Brown rocks with the text, "October 30, 2020. OPCM daily devo."

Use this devo as you are able, in whole or in part. Don’t feel compelled to read it all. Simply read and meditate upon whatever catches your attention. The goal is enjoying time with God through His Word and in prayer. Questions about the devotional elements?

Call to Prayer

Blessed be the God and Father of our Lord Jesus Christ! By his great mercy we have been born anew to a living hope through the resurrection of Jesus Christ from the dead. (1 Peter 1:3)

Prayer of Confession

Confession is formative. It trains us to recognize the ways our hearts have become de-formed and how Christ is at work bringing redemption in our lives. Pray with this in mind.

Gracious God, we confess that we have longed too much for the comforts of this world. We have loved the gifts more than the giver. In your mercy, help us to see that all the things we pine for are shadows, but you are substance; that they are quicksands, but you are mountain; that they are shifting, but you are anchor. We plead your forgiveness on the merits of Jesus Christ. Accept his worthiness for our unworthiness, his sinlessness for our transgressions, his fullness for our emptiness, his glory for our shame, his righteousness for our dead works, his death for our life. We pray in Jesus’s name. Amen.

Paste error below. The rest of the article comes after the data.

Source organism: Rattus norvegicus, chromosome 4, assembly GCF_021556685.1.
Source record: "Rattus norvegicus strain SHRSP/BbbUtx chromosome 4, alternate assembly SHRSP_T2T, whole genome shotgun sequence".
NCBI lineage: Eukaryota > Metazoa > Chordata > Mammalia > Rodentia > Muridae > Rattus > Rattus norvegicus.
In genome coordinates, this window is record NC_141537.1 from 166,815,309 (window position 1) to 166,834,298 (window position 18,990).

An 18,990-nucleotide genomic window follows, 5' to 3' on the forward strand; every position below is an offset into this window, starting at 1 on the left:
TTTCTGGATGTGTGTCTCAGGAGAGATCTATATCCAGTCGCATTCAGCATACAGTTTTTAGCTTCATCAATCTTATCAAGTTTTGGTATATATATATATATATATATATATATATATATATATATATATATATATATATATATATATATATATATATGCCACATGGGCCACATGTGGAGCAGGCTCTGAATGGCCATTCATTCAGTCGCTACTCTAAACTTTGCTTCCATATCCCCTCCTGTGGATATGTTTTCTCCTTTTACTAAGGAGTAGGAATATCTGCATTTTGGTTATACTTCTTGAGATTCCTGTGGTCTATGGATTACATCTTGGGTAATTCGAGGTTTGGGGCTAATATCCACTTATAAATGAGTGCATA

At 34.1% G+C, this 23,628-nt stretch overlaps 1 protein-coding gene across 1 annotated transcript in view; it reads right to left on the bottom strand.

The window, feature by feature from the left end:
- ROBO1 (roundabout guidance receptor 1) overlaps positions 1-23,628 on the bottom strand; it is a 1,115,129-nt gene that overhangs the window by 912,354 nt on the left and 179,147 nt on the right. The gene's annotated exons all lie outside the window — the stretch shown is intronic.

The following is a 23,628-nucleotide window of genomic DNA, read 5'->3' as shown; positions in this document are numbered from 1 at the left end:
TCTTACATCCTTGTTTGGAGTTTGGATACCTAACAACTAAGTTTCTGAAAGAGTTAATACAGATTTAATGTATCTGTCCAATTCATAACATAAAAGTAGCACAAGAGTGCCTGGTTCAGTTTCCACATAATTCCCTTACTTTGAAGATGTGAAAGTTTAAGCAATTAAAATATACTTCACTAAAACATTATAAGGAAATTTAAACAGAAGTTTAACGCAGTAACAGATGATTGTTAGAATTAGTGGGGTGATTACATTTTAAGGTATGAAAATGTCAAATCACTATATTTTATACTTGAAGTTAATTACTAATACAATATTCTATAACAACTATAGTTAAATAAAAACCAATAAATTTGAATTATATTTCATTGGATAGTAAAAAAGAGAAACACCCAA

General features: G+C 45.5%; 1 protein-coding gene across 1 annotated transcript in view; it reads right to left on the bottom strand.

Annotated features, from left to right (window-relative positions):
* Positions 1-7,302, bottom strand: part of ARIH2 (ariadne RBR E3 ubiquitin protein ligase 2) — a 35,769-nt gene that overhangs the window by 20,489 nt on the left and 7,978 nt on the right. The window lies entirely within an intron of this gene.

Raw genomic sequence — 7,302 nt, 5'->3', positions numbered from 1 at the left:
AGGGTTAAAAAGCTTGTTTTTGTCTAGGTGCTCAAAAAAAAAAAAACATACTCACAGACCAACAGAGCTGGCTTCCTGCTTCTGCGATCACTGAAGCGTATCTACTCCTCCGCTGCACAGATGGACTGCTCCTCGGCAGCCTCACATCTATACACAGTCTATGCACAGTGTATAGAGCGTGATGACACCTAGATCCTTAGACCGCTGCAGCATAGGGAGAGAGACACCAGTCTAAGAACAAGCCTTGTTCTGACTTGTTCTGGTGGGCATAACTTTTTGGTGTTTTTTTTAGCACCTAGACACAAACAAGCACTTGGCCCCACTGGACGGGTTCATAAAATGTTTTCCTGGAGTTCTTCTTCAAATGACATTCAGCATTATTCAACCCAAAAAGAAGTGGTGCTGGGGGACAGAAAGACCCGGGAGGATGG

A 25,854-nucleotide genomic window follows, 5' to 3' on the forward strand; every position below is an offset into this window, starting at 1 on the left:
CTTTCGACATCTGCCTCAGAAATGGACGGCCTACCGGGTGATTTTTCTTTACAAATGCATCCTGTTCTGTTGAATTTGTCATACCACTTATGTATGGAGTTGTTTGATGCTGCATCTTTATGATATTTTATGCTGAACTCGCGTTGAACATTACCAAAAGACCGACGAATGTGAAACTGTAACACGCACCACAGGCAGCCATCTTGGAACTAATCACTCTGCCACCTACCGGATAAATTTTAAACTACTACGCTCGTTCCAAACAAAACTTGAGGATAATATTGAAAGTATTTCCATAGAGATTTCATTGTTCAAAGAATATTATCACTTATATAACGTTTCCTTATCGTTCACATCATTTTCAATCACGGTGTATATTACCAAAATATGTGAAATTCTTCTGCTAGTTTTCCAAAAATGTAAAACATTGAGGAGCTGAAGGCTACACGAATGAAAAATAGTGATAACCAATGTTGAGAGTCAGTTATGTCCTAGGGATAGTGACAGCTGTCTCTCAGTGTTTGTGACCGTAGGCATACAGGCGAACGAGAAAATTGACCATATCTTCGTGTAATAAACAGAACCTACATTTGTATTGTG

Take a moment to confess your sins, knowing that he hears you.

Reading Plan

This reading plan will help you to develop the habit of being in God’s Word each morning and evening. Come to this time with expectation. Expect God to reveal himself to you. Expect that he delights in you being there, even when you’ve wandered away. Growing a spiritual habit is a slow, patient process. So be kind to yourself as you grow! 

Readings are hyperlinked. Simply hover over the passage or click Morning/Evening Reading (email version).

Morning Readings:

Pray Psalm 42 | Read Acts 1-2

  • Praying the Psalms: Read slowly. Take note of words and phrases. Bring them before the Lord in prayer and personalize the passage as you pray.
  • NT Context: The story of Jesus doesn’t end with Jesus. It continues in the lives of those who believe in him. The supernatural does not stop with Jesus. Acts makes it clear that these Christians Luke wrote about were no more spectators of Jesus than Jesus was a spectator of God—they are in on the action of God, God acting in them, God living in them. Which also means, of course, in us.
    Meditate on the passage, noting a few words or a phrase that stood out. Take them to God in prayer.

Evening Readings:

Pray Psalm 43 | Read Leviticus 1

  • OT Context: “Holy” is the word that sets God apart and above our attempts to enlist him in our wish-fulfillment. The first thing that strikes us as we read Leviticus in this light is that this holy God is actually present with us and virtually every detail of our lives is affected by the presence of this holy God; nothing in us, our relationships, or environment is left out. The second thing is that God provides a way (the sacrifices and feasts and Sabbaths) to bring everything in and about us into his holy presence, transformed in the fiery blaze of the holy. Reflect on the passage. Who was the original audience, and what was their situation? How is that relevant to you today?

Parables Devo